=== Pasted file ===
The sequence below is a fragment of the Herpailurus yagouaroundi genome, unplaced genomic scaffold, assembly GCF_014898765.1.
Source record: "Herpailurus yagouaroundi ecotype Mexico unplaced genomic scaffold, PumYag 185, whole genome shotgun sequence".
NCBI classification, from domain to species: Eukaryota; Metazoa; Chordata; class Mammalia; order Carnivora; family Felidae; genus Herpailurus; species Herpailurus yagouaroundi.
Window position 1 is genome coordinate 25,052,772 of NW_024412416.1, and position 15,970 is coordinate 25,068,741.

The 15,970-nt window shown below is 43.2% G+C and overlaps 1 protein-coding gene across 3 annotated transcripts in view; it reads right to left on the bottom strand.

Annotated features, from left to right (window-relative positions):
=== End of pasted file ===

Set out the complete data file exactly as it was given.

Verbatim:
The sequence below is a fragment of the Herpailurus yagouaroundi genome, unplaced genomic scaffold, assembly GCF_014898765.1.
Source record: "Herpailurus yagouaroundi ecotype Mexico unplaced genomic scaffold, PumYag 185, whole genome shotgun sequence".
NCBI classification, from domain to species: Eukaryota; Metazoa; Chordata; class Mammalia; order Carnivora; family Felidae; genus Herpailurus; species Herpailurus yagouaroundi.
Window position 1 is genome coordinate 25,052,772 of NW_024412416.1, and position 15,970 is coordinate 25,068,741.

The 15,970-nt window shown below is 43.2% G+C and overlaps 1 protein-coding gene across 3 annotated transcripts in view; it reads right to left on the bottom strand.

Annotated features, from left to right (window-relative positions):